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Old 01-25-2013, 12:39 PM   #44
kaiser
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Join Date: Feb 2010
Location: Holland - Belgium
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Quote:
Originally Posted by Power Player View Post
According to RPNY, swing weight is the most important spec in a racquet in today's game.

Many people advocate using the highest SW possible. This makes sense. The question is really - how high can you go?

The next question is - how good is your technique? Or more like - how loose is your arm? I feel like the only way to use a higher SW racquet is with a loose arm. You have to commit to this style of hitting, but it is how the best players hit. If anyone has gotten this going, they will feel it - the louder, richer crack of the ball and the effortless power you get from using your core and keeping your arms as relaxed as possible.

Once you get to that point the final challenge is what weight is ideal for keeping your contact point consistent. By that I mean, what weight helps you make contact without flopping your wrist and losing your contact point?

I think if that gets dialed in, you may find your ideal SW is higher than you think. Or maybe not. I am still messing with it. It is safe to say that at 331, I feel I can go higher. So I plan to hop it up to ~345 and see if I can handle that.

The best way to figure this stuff out so far for me is to have 2 identical racquets and a go to string setup. Use the same string and tension and keep one racquet stock and the other as your experiment.

The goal for me is to get a SW that helps me stay in control on my swing, but also does not tire me out over the match. Sometimes with lighter sticks it can be tempting to over-swing in pressure situations.

If anyone has done this, feel free to chime in.

My main point is that I believe most racquet makers know rec players arm the ball too much and therefore keep the SWs around 330 or less. It also is not a must, so many players with good technique simply may prefer a lower SW.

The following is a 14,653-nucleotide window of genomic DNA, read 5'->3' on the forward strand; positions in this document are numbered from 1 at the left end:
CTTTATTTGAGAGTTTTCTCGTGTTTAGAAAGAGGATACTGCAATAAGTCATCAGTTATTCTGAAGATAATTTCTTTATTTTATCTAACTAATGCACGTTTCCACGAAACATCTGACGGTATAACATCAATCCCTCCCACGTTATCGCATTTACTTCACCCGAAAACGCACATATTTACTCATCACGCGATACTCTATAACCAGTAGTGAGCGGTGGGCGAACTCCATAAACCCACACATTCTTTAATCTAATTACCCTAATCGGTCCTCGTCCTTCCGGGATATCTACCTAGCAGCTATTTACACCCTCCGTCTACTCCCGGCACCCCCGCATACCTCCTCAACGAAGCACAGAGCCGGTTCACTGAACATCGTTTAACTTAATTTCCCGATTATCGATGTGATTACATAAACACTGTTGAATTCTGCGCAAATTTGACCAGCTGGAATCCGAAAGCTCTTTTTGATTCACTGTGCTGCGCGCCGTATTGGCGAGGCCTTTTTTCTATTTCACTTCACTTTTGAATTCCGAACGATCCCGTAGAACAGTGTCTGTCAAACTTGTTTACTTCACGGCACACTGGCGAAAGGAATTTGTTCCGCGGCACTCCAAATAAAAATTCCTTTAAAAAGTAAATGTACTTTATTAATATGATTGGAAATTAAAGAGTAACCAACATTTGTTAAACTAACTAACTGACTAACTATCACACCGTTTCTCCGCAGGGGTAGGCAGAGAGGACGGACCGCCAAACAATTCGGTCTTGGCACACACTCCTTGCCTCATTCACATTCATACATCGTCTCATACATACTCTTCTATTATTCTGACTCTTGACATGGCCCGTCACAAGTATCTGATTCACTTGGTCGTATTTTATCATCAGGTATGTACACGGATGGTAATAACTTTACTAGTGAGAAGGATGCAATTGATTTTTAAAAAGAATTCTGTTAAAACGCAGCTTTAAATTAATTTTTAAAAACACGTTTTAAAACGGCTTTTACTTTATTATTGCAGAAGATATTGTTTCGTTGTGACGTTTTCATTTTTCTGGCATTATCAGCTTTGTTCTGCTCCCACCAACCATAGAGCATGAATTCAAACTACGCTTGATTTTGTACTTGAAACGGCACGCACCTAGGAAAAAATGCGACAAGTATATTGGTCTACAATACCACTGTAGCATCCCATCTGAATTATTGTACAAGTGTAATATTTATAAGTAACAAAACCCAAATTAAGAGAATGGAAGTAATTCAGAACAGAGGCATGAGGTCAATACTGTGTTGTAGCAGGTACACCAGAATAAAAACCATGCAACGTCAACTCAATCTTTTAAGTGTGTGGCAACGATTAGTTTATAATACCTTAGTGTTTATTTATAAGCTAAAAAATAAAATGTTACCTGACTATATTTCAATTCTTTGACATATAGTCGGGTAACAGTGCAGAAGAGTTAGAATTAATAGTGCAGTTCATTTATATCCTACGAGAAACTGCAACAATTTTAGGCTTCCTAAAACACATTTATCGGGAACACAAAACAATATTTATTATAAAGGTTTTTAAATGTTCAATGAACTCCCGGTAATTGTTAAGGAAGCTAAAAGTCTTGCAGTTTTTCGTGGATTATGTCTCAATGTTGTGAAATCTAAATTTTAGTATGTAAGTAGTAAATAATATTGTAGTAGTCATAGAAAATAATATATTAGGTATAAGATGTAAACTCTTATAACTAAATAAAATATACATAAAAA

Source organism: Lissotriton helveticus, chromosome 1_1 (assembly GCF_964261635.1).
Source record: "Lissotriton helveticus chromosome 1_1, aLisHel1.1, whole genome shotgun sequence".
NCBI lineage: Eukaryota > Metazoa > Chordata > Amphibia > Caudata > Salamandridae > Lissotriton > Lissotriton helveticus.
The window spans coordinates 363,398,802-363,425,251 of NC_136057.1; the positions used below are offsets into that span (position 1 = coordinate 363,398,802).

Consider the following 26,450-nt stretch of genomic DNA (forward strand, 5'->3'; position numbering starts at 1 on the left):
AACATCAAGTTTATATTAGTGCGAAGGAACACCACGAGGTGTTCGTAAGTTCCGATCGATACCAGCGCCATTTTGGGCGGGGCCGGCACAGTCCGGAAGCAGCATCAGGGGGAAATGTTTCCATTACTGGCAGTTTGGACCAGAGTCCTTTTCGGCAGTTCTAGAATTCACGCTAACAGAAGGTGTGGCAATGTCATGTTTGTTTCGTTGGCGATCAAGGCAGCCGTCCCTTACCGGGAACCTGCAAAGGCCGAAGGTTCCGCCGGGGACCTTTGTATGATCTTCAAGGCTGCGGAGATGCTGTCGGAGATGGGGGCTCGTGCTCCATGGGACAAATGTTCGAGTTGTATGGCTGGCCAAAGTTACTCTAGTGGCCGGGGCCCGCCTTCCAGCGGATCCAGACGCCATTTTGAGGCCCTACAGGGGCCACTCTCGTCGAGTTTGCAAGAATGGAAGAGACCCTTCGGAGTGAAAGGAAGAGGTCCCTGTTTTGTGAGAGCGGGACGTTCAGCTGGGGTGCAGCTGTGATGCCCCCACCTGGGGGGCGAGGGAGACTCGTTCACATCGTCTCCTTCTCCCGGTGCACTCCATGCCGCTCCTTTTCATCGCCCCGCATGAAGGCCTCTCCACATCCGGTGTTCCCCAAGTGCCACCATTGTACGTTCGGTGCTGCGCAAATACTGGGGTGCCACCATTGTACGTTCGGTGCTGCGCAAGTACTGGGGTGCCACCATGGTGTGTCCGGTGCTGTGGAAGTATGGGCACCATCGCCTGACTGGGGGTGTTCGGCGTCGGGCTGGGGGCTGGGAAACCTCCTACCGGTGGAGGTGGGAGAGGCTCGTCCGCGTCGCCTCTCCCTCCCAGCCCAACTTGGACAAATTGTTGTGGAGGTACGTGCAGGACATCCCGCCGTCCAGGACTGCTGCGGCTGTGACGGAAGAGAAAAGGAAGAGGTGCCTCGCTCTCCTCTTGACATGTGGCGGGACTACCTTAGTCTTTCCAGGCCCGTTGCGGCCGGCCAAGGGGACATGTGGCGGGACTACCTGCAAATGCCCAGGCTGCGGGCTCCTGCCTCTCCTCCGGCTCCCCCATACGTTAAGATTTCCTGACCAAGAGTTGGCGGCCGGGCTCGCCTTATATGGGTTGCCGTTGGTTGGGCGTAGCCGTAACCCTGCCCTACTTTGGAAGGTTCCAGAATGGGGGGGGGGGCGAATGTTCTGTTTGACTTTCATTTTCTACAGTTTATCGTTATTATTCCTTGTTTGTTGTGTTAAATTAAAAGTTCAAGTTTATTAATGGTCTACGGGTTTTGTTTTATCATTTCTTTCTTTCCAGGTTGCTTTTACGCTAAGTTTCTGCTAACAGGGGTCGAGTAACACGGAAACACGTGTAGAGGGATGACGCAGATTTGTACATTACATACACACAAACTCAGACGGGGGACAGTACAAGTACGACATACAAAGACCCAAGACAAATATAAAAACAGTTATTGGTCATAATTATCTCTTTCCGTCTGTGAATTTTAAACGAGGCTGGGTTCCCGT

This is all an experiment for me. What I am looking for is a heavier SW to keep my swing more relaxed and also to pull my racquet even deeper when I drop the racquet on serve.

I have played specced out sticks with pro level SWs, and there was a lot of things I really liked about the racquets set up that way. I believe a more realistic weight for me is probably around 345/345 for weight/SW, but even that could be too heavy or too light. I will need to experiment over some time and see how it goes.
Hey PP, interesting experiment! I was actually on the verge of starting a similar experiment in the other direction, towards lower swing weight. For the past three years I have been playing with my 4D200 Tours with SW probably in the high 340s. I totally understand what you're saying about being able to play with a totally relaxed swing using your core and a loose arm. It's a magical feeling, especially at the end of a session with my coach as we play some points and I'm completely in the zone. However... when I play a singles match, which I don't do very often these days, I tend to get tight and my swing is liable to break down. This is, of course, primarily me, but I would like to rule out the possibility that my current rackets are limiting me, so I would like to try out something slightly more forgiving with a slightly lower SW. I'm trying to get my hands on a Donnay Gold 99 which I could easily lead up to SW between 320 and mid 340s. In the mean time, I will be following your experiment with great interest...
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2 x Dunlop 4D200 Tour, full bed BHBR16 @ 36-38 lbs, tailweighted to ~10 pts HL, 374g
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